43 Immediately Jesus sent the man away with a very strong       warning. 44 He told him, “See that you do not say anything to        anyone, but go, show yourself to a priest, and bring the offering        that Moses commanded for your cleansing, as a testimony to       them.” 45 But as the man went out he began to announce it       publicly and spread the story widely, so that Jesus was no longer able to enter any town openly but stayed outside in remote        places. Still they kept coming to him from everywhere.

                --New English Translation (for comparison)

 

 

            1:40     Now a leper came to Him, imploring Him, kneeling down to Him and saying to Him, “If You are willing, You can make me clean.”  Clearly having heard of Jesus’ ability to heal, the leper is not only confident of that power but that it is wholly within Jesus’ discretion whether to exercise it.  There is none of that strange 21st century American mentality “I have the right to such and such.”  No, you have the right to ask; whether you actually receive is according to the subject matter and the proper rules that govern it.  None of us is so important that such limitations can be ignored.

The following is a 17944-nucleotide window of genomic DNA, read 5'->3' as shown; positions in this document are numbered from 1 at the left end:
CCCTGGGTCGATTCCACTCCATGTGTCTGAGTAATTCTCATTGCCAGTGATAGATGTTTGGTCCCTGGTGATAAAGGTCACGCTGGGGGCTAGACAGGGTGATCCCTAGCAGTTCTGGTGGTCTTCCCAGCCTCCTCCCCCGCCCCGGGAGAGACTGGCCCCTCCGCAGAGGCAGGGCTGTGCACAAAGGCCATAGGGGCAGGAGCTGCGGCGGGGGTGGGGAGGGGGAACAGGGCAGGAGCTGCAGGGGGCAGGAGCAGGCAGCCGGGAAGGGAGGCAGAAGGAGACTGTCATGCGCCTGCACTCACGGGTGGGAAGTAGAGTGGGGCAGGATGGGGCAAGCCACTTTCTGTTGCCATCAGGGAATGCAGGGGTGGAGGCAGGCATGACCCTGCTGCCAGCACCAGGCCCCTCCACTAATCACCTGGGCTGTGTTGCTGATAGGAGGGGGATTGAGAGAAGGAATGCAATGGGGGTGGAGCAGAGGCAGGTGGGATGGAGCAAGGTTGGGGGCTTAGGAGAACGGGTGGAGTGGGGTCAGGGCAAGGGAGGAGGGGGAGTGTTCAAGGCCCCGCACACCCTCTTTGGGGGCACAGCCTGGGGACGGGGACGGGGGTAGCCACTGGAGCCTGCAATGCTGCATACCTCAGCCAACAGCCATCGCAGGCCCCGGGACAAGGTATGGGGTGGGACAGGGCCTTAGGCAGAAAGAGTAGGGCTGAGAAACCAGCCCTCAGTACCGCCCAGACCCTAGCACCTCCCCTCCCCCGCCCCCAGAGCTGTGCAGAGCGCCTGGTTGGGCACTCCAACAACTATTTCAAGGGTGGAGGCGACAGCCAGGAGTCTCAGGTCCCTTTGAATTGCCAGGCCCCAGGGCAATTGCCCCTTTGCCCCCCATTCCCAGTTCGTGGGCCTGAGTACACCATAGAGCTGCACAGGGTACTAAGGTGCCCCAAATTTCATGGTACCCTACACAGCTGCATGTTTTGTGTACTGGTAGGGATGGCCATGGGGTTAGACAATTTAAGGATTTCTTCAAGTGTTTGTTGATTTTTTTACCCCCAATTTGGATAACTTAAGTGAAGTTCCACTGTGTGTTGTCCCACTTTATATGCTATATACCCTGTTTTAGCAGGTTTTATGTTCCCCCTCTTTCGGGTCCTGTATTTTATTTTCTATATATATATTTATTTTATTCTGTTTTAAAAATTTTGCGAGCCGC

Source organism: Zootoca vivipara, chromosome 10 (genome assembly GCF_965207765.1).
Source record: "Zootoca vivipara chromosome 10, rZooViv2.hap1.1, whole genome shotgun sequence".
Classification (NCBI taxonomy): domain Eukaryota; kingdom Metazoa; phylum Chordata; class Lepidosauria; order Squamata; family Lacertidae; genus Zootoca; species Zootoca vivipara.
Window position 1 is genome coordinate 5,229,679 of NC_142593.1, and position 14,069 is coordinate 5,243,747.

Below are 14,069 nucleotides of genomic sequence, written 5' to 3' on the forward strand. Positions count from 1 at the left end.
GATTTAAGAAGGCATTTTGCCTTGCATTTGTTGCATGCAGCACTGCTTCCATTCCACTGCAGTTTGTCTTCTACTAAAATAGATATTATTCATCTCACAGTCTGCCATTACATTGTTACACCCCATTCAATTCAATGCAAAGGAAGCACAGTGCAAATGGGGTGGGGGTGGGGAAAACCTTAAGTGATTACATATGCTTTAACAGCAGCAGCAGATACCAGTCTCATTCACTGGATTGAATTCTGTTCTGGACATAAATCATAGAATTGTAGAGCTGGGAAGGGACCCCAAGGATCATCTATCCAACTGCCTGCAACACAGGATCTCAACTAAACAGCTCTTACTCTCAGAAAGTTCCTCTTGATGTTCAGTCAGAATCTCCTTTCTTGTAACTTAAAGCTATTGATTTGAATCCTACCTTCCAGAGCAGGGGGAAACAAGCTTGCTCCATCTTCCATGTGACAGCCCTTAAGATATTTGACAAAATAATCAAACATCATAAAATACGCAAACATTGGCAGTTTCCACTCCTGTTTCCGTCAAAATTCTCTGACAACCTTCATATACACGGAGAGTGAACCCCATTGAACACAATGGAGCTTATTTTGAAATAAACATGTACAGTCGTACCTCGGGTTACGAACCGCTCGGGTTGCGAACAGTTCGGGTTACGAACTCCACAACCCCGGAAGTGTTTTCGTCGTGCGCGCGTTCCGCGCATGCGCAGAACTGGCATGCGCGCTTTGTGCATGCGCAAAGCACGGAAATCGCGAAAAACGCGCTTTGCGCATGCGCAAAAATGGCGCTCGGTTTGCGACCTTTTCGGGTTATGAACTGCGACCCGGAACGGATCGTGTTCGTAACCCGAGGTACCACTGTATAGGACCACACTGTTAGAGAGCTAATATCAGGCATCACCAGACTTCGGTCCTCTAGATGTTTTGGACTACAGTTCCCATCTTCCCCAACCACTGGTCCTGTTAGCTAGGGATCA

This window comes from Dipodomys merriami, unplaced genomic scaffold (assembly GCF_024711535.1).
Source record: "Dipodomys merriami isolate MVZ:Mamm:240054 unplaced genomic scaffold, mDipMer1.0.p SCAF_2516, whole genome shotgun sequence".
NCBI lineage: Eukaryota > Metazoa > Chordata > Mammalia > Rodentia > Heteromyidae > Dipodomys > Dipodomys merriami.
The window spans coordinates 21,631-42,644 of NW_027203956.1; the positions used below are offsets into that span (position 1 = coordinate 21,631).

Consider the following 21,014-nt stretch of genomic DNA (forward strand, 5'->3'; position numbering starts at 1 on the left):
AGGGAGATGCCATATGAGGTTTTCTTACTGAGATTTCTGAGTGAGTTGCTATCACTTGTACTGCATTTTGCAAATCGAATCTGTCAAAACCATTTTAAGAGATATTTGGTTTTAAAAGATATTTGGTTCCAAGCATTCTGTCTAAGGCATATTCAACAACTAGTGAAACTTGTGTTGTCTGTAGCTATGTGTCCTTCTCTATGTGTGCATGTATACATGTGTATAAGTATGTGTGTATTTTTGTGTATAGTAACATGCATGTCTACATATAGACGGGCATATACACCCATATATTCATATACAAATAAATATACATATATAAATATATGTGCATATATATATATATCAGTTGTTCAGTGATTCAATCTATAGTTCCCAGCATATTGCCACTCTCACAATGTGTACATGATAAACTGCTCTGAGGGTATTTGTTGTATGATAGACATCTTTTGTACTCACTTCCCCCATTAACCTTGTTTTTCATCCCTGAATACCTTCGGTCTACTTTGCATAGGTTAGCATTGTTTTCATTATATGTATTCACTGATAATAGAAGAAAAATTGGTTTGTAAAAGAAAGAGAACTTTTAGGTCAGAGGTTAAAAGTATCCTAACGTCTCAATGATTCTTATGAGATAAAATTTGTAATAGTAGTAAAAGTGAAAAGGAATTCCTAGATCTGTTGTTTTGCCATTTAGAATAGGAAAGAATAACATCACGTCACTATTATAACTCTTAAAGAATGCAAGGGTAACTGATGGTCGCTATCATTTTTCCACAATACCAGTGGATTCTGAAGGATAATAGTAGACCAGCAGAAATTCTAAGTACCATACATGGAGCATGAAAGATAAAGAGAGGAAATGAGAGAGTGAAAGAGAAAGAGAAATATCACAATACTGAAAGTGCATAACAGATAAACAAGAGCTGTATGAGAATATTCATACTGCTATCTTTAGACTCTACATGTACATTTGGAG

1:41     Then Jesus, moved with compassion, stretched out His hand and touched him, and said to him, “I am willing; be cleansed.”  Jesus was impressed by the man’s humility and respect.  “Compassion” was the natural result and He acted to remove the curse the man visibly wore.  The term “be cleansed” is highly appropriate for leprosy came with disfigurement and the removal of the “blemishes” (for lack of a better word) would result in regaining normal appearance.